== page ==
After two post-graduate (and freezing!) years in the corporate finance arena of Washington, D.C., she began a yearlong painting program in Florence, Italy, to return to her heart’s passion.

Michelle's stunning images reflect her love of the Keys ocean environment. (Photo courtesy of Michelle Nicole Lowe)

Afterward in 2010, she took a leap of faith and came home to the Florida Keys, using her in-home studio in Islamorada to cultivate creativity and solace.

Michelle’s knack for finance comes in handy as she manages her own entrepreneurial business — spearheading everything from booking shows months in advance to overseeing reproductions and giclee prints. Yet even while juggling show setups in major South Florida cities and price points per square inch, she finds her age presents a surprising challenge.

“As a young artist at shows, I do get doubted a lot and people don’t want to buy from me,” she said.

She’s often mistakenly judged to be as young as 20 — an age that implies having so many original pieces of art would be impossible. In fact, one show patron, who was convinced art only became valuable after the artist was dead, was reluctant to make a purchase because Michelle wouldn’t be “gone” any time soon!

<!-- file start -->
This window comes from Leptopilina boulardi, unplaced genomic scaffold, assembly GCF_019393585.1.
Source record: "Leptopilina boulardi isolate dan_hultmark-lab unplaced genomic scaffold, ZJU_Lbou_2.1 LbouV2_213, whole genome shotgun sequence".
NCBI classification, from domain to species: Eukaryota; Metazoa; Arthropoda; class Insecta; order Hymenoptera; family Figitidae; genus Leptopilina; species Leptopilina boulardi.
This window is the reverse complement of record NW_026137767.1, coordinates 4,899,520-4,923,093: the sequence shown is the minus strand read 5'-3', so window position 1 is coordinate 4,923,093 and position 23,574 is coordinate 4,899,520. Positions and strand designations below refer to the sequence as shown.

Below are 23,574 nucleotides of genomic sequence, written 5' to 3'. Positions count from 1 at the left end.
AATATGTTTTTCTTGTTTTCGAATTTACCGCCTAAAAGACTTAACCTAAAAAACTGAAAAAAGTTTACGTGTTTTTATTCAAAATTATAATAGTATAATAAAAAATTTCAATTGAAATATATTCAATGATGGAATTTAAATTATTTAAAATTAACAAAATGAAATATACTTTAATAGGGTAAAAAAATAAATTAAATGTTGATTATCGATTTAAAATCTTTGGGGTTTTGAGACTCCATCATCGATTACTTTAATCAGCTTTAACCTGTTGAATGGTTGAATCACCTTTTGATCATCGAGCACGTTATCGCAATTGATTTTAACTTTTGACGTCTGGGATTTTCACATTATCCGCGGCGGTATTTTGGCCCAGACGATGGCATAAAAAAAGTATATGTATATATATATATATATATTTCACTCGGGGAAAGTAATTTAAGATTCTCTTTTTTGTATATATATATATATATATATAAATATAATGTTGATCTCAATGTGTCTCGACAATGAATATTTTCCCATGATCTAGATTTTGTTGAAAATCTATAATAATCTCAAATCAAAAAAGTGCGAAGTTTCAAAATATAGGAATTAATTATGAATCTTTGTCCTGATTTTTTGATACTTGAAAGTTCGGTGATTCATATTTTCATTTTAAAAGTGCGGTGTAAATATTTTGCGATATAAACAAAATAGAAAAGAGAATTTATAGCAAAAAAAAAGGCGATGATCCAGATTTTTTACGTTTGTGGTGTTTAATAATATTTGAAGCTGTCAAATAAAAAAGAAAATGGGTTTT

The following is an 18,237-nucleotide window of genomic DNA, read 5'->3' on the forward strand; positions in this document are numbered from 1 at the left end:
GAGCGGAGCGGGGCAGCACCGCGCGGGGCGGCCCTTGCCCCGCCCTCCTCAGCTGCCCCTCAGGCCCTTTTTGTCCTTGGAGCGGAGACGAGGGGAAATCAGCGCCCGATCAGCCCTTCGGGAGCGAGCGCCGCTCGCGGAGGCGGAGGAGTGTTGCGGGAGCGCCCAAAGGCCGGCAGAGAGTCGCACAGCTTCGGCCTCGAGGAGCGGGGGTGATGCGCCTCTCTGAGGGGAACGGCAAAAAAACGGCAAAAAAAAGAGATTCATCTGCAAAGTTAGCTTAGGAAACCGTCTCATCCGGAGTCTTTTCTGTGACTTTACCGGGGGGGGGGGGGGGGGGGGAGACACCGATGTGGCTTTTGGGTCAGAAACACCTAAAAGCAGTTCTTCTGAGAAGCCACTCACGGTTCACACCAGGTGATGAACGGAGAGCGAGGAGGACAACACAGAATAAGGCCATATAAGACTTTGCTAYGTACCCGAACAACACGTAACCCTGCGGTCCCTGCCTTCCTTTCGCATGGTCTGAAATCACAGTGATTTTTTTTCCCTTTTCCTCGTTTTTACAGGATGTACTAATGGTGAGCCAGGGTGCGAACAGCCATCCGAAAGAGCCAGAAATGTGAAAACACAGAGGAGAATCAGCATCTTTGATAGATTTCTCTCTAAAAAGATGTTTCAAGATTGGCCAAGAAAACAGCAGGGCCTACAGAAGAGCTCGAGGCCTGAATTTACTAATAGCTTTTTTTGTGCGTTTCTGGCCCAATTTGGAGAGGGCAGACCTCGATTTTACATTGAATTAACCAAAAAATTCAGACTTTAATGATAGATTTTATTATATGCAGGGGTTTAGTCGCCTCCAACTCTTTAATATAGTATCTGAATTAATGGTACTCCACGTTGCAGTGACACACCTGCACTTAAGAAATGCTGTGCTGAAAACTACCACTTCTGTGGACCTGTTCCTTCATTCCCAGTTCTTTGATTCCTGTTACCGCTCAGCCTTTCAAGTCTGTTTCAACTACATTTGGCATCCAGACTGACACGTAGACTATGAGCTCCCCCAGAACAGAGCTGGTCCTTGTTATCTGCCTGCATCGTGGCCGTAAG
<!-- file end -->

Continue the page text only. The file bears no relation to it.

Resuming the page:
Michelle (right) shares her giclee prints with a fan at the Pigeon Key Art Festival, held each February in Marathon.

That’s good news for the Upper Keys arts community. Islamorada and the Keys are where Michelle feels most grounded, and she participates enthusiastically in the monthly art walk sponsored by Islamorada’s Morada Way Arts District.

To balance her intense work schedule, she spends Wednesdays on peaceful pursuits that clear her mind — without the distractions of other people or her cell phone. Her mid-week activities might include being on the water or fishing the backcountry.

“Being in the Keys is a good thing,” Michelle enthused. “There are a lot of artists around to talk to and learn from, but not so many that they’re competitive and don’t want to be friendly and share their advice with you.